There’s an old story about how Eazy-E once had “dinner with the president.” The popular, embellished version has it that Eazy visited the White House to troll President Reagan. In fact, the meeting took place during the single term of George H.W. Bush, when Republican senators Phil Gramm and Bob Dole invited Eazy to a luncheon at the Omni Shoreham Hotel in Washington, D.C. There, the N.W.A member sat among Republican lawmakers and wealthy campaign donors, including Arnold Schwarzenegger, as part of a fundraising tier called the Republican Senatorial Inner Circle. Eazy made headlines on the strength of the invitation, which was reportedly mailed to him due to an administrative oversight, but he made no great statement at the event itself or afterward. Presumably, Eazy-E just sat there, listened, and smirked.
That was 1991. Institutions at every level of American life had only just begun to declare war on hip-hop. The LAPD and FBI dogged N.W.A in response to the group’s pro-black, anti-police rhetoric. The U.S. 11th Circuit Court of Appeals weighed the merits of “obscenity” in 2 Live Crew’s music. It was a year before Arkansas Governor Bill Clinton, the 1992 Democratic presidential nominee, would repudiate the black activist Sister Souljah’s radical music and rhetoric as basically indistinguishable from the politics of the Louisiana white supremacist agitator David Duke. Naturally, the genre developed an allergy to formal politics, with attitudes ranging from skepticism to broad contempt. Par for the course with youth movements, sure. But unlike rock — which is more traditionally privileged and allows for a more diverse set of interests from its musicians — hip-hop is, first and foremost, the language of a nigh-permanent underclass. In the 1980s, rappers illuminated the crack epidemic and challenged the War on Drugs. In the 1990s, they fought censorship. In the 2000s, they fought the president, George W. Bush. In the 2010s, several rappers have trained their art against police brutality, aligning themselves with a civil rights movement by way of Black Lives Matter. In any given decade, rappers have reliably addressed a mix of all these concerns and more. This year, the agenda reads like this:
- Fuck the police.
- Fuck Donald Trump.
But music is no longer the singular means for rappers to help achieve these ends. As hip-hop has become the lingua franca of American pop culture in the past decade or so, rappers are joining the mainstream of political engagement. Just eight years ago, when even Barack Obama’s hometown pastor, the Reverend Jeremiah Wright, proved too radical for Fox News, it would’ve been comedy to imagine Pusha T as a celebrity surrogate for the Democratic nominee. Yet here we are, in the final stretch of an election year that has seen rappers doing more than any other class of entertainers to beat the drum of political activism.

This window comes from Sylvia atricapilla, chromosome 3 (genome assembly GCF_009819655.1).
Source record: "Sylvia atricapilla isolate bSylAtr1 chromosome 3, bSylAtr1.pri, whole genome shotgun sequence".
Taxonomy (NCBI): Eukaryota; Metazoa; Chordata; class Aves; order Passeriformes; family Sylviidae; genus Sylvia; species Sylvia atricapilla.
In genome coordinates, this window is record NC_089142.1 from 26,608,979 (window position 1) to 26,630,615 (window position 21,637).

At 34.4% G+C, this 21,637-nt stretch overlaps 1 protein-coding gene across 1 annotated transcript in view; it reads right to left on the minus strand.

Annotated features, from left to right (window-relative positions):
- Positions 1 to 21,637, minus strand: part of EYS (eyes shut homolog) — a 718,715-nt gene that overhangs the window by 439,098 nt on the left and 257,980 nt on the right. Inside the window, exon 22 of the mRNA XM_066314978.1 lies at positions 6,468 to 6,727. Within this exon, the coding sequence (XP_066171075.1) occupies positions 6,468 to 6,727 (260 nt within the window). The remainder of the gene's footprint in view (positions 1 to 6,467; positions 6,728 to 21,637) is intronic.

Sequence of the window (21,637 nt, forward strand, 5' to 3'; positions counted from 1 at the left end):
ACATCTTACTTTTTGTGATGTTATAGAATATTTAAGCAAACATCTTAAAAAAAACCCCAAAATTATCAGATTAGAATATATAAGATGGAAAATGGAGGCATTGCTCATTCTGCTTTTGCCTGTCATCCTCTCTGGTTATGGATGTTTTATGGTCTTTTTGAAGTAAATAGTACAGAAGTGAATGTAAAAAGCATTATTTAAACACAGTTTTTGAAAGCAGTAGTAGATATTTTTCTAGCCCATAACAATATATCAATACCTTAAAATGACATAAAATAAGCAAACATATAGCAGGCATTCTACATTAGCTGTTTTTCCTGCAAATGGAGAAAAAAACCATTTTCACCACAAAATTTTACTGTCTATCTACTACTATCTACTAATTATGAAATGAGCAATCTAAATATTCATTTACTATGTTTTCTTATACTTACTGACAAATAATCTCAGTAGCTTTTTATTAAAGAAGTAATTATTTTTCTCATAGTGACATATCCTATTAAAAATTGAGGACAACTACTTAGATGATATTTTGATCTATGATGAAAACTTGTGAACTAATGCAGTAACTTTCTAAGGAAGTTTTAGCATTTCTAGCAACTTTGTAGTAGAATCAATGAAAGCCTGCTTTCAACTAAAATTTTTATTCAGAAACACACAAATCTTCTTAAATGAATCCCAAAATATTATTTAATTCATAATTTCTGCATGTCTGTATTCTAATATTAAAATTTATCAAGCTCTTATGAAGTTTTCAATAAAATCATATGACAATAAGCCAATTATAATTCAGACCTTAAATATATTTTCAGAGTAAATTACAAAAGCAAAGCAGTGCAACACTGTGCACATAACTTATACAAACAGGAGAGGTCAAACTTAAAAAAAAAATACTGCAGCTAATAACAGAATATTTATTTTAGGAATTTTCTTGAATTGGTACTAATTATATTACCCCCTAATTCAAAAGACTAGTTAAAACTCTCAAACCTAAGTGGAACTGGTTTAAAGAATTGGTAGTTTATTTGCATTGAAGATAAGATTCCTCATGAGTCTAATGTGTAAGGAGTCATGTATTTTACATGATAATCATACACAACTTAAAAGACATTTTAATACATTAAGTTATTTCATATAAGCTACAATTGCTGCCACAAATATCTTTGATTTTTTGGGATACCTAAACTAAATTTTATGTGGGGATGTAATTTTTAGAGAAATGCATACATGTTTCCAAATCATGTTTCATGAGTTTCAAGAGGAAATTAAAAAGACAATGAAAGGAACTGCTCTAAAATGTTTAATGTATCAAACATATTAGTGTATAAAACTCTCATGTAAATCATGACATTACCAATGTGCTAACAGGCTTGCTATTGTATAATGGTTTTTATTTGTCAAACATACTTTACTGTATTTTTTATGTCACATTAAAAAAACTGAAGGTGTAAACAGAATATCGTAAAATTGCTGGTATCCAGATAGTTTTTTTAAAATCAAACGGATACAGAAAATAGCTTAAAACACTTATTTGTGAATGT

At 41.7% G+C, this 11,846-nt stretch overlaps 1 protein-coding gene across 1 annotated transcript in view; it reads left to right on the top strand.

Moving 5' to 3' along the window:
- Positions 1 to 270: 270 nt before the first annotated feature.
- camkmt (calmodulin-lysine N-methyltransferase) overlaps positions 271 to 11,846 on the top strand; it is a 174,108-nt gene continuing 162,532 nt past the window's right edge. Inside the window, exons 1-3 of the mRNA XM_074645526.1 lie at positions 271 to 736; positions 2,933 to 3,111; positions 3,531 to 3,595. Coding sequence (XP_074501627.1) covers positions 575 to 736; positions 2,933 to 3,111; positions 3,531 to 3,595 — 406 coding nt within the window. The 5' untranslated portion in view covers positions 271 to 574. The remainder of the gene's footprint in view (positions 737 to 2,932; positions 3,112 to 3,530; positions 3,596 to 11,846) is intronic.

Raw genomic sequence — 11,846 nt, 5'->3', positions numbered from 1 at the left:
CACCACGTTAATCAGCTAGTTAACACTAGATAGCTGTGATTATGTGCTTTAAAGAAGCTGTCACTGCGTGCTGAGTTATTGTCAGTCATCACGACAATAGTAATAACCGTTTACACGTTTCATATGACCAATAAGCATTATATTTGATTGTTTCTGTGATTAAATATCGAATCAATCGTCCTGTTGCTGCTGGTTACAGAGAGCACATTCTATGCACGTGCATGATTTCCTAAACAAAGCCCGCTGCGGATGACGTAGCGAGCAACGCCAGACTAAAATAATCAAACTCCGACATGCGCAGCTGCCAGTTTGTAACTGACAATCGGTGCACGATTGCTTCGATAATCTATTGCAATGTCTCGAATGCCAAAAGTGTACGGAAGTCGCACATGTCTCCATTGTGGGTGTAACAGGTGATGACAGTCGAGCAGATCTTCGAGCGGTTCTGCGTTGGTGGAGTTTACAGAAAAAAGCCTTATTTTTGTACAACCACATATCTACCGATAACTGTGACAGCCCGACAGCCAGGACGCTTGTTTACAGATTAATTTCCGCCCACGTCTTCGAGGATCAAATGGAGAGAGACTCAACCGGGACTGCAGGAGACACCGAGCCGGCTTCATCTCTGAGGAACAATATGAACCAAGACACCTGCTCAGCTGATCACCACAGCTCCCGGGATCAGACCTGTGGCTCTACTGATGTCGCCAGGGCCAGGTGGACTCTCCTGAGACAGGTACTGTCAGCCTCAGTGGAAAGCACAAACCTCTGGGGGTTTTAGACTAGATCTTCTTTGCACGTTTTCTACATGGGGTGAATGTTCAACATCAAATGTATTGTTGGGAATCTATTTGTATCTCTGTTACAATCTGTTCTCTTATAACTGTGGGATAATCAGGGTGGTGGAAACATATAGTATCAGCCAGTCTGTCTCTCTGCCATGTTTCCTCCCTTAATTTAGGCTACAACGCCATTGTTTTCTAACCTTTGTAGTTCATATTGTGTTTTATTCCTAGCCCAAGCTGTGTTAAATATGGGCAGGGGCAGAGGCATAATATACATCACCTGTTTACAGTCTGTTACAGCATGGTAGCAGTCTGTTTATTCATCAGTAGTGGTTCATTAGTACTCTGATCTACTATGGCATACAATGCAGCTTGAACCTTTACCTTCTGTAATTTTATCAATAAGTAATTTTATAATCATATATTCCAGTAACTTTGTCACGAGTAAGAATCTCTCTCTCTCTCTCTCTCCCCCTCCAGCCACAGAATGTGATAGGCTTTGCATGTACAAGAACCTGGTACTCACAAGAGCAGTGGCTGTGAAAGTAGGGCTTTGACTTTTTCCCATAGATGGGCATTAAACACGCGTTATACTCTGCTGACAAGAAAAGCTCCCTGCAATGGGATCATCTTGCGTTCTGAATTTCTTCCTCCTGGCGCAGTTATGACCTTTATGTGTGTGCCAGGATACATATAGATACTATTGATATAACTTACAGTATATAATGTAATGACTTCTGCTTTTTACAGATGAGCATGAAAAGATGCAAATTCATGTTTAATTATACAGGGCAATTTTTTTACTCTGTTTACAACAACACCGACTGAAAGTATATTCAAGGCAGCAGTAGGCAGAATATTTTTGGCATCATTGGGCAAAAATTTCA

Vote or Die was hip-hop’s big foray into voter mobilization and formal political coordination at the national level. Launched in 2004, Vote or Die was a grassroots “movement” that was actually just the slogan of a group called Citizen Change, now inactive, which Sean “Puffy” Combs founded to help John Kerry defeat President Bush. Alas.
Ultimately, despite its national visibility and notable cosigns from the likes of Leonardo DiCaprio, Mariah Carey, and 50 Cent, Vote or Die played out as something of a joke, now remembered more for Puffy’s gaudy and erratic promotion of the cause and for the spoofs that it spawned than for its modest impact on youth turnout. The campaign was bland and nominally nonpartisan in its official cause. Also, despite its motto, Vote or Die was nonthreatening whereas N.W.A once made politicians fear new extremes of provocative speech. Less than a year after President Bush won reelection, Hurricane Katrina devastated New Orleans. FEMA botched the rescue efforts, after which Kanye West made his famous telethon declaration: “George Bush doesn’t care about black people.” That was the bitter end of hip-hop’s brief drive toward optimism at the federal level.
In 2008, Barack Obama reinvigorated that optimism about black political representation when he first ran for the presidency — and won. It’s impossible to understate how polarizing the Illinois senator’s race and heritage were among the the general electorate; fearful white conservatives cast him as a deep-cover Muslim agent of American decline, while black voters came to regard Obama as the fateful realization of a wish for “the first black president,” a title that was once so fanciful that Toni Morrison previously bestowed it upon Bill Clinton, of all people. Jeezy, Nas, and Will.i.am wrote odes to Obama’s candidacy. Jay Z and Beyoncé didn’t just raise money for both of his presidential campaigns, Jay basically remade himself in Obama’s image. A week after the president reversed his previous opposition to marriage equality in a May 2012 interview with ABC News, Jay echoed his stance: “It’s no different than discriminating against blacks,” he told CNN. “It’s discrimination plain and simple.” In his second term, President Obama has regularly hosted famous rappers at the White House. Kendrick Lamar, Chance the Rapper, Pusha T, and several others have paid a social call or two to the president and his senior advisers to discuss public education and criminal justice. Unlike Senator Dole’s clueless invitation to Eazy-E, Obama’s hip-hop outreach has been rather deliberate, inclusive, and inspiring.